The use of hashtags within tweets is one way that users can collate posts under common streams of interest. The majority of hashtag posts (70%) contain links to educational websites or blogs. The remaining posts were either links to educational newspaper articles (19%), comments of an educational nature (10%) or in one case, an invitation to join a group of educators in another online.
Hashtags enable access to a wide variety of web-based resources and news without the need to interact with others or to sift through the personal communications between others.
Depending on an individual’s professional learning needs, this flexibility could be an important factor to be highlighted when introducing this medium to educators.
Twitter offers connections with a network of like-minded educators
Any teacher signing up to Twitter and following the leading educators is potentially exposed to a rich, interconnected network of other like-minded educators and is directed to a wide variety of up-to-date and relevant educational material. The collaborative and public nature of the Twitter medium allows for networks of participants to form naturally in response to common interests. Individuals can actively participate by posting their own tweets or can simply follow others to gain links to current educational resources and news
Twitter gives a user total control over the level of interaction and focus
Unlike a stand-alone professional development session, Twitter has the advantage that it can be tapped into on any day at any time, leaving open the possibility that it may lead to learning over a sustained period of time, which can be accessed at the most optimal time for each user. The medium also allows for each participant to focus on the particular educational issues that concern them at the time. In this way the Twitter medium does afford the individual user with total control over the level of interaction and the nature of the learning that occurs as a result.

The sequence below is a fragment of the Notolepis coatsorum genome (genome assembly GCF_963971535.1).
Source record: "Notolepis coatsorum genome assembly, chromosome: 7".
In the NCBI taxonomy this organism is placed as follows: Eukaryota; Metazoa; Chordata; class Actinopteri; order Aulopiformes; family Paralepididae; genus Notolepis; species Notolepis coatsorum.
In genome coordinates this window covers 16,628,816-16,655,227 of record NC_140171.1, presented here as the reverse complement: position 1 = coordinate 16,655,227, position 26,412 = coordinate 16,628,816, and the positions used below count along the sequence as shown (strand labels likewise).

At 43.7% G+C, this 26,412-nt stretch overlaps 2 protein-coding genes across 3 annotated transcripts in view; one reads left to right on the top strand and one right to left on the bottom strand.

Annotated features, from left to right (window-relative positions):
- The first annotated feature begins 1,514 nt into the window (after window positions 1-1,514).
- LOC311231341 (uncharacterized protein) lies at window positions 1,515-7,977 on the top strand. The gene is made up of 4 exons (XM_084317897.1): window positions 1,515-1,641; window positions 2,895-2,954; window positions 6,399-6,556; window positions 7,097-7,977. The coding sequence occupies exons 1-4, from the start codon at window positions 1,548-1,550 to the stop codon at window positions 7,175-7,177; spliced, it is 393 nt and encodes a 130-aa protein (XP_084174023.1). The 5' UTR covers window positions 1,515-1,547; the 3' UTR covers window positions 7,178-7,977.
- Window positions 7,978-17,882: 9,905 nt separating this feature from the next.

The key characteristics of effective professional development could be accomplished through the use of Twitter.
Twitter can be used to establish teacher networks and facilitate access to new resources and information. Such online communities of learning could also potentially provide links between pre-service teachers and experienced educators. In this sense, the initial ‘education’ of teachers, could be enriched through participation in multiple online professional learning communities with practitioners in the field, allowing meaningful interactions beyond the traditional practicum.
Twitter is but one mechanism for online collaboration and communication among a growing number of social media sites, however, its current and growing popularity ensures that a critical mass of educators will be available for networking opportunities. These online interactions don’t replace the significance of face to face collaborations and discussions with colleagues, but the findings from this study indicate that they can be a valuable alternate means of professional self-development.
(Further research is needed to evaluate the tangible impact of teacher engagement with social media for professional development. While this study has confirmed the potential of the medium, and while there are plenty of Twitter champions encouraging wider participation, the eventual impact on learning in the classroom is untested.)
Find the full paper ‘Follow’ Me: Networked Professional Learning for Teachers by Kathryn Holmes, Greg Preston, Kylie Shaw and Rachel Buchanan, University of Newcastle HERE.